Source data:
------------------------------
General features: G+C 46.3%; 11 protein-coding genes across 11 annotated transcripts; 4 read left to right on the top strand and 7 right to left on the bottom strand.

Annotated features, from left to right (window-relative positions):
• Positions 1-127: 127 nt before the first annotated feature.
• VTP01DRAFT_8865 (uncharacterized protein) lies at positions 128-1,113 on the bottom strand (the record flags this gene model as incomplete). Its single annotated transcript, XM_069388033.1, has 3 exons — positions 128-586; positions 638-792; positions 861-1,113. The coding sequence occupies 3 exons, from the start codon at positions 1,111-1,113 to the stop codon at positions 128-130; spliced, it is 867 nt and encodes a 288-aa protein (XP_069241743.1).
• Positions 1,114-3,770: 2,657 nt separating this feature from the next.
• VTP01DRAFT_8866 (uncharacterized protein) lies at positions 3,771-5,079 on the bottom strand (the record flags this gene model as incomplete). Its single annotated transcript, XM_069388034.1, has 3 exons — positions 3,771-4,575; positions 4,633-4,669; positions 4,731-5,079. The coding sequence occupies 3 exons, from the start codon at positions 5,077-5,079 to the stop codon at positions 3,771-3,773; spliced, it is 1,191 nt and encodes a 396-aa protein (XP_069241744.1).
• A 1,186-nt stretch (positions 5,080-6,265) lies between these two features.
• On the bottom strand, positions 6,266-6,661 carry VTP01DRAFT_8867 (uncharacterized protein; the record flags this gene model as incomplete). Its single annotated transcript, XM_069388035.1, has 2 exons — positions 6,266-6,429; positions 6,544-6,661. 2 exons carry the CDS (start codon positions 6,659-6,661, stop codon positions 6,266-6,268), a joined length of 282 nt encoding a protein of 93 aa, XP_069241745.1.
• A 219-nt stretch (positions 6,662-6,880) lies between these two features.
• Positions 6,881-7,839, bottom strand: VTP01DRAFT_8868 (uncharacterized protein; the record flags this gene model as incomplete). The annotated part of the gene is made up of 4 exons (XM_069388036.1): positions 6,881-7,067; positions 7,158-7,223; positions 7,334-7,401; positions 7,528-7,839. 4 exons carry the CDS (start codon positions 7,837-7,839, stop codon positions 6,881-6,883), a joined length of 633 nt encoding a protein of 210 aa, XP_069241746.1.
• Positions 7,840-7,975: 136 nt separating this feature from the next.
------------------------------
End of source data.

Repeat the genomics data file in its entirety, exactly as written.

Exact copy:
General features: G+C 46.3%; 11 protein-coding genes across 11 annotated transcripts; 4 read left to right on the top strand and 7 right to left on the bottom strand.

Annotated features, from left to right (window-relative positions):
• Positions 1-127: 127 nt before the first annotated feature.
• VTP01DRAFT_8865 (uncharacterized protein) lies at positions 128-1,113 on the bottom strand (the record flags this gene model as incomplete). Its single annotated transcript, XM_069388033.1, has 3 exons — positions 128-586; positions 638-792; positions 861-1,113. The coding sequence occupies 3 exons, from the start codon at positions 1,111-1,113 to the stop codon at positions 128-130; spliced, it is 867 nt and encodes a 288-aa protein (XP_069241743.1).
• Positions 1,114-3,770: 2,657 nt separating this feature from the next.
• VTP01DRAFT_8866 (uncharacterized protein) lies at positions 3,771-5,079 on the bottom strand (the record flags this gene model as incomplete). Its single annotated transcript, XM_069388034.1, has 3 exons — positions 3,771-4,575; positions 4,633-4,669; positions 4,731-5,079. The coding sequence occupies 3 exons, from the start codon at positions 5,077-5,079 to the stop codon at positions 3,771-3,773; spliced, it is 1,191 nt and encodes a 396-aa protein (XP_069241744.1).
• A 1,186-nt stretch (positions 5,080-6,265) lies between these two features.
• On the bottom strand, positions 6,266-6,661 carry VTP01DRAFT_8867 (uncharacterized protein; the record flags this gene model as incomplete). Its single annotated transcript, XM_069388035.1, has 2 exons — positions 6,266-6,429; positions 6,544-6,661. 2 exons carry the CDS (start codon positions 6,659-6,661, stop codon positions 6,266-6,268), a joined length of 282 nt encoding a protein of 93 aa, XP_069241745.1.
• A 219-nt stretch (positions 6,662-6,880) lies between these two features.
• Positions 6,881-7,839, bottom strand: VTP01DRAFT_8868 (uncharacterized protein; the record flags this gene model as incomplete). The annotated part of the gene is made up of 4 exons (XM_069388036.1): positions 6,881-7,067; positions 7,158-7,223; positions 7,334-7,401; positions 7,528-7,839. 4 exons carry the CDS (start codon positions 7,837-7,839, stop codon positions 6,881-6,883), a joined length of 633 nt encoding a protein of 210 aa, XP_069241746.1.
• Positions 7,840-7,975: 136 nt separating this feature from the next.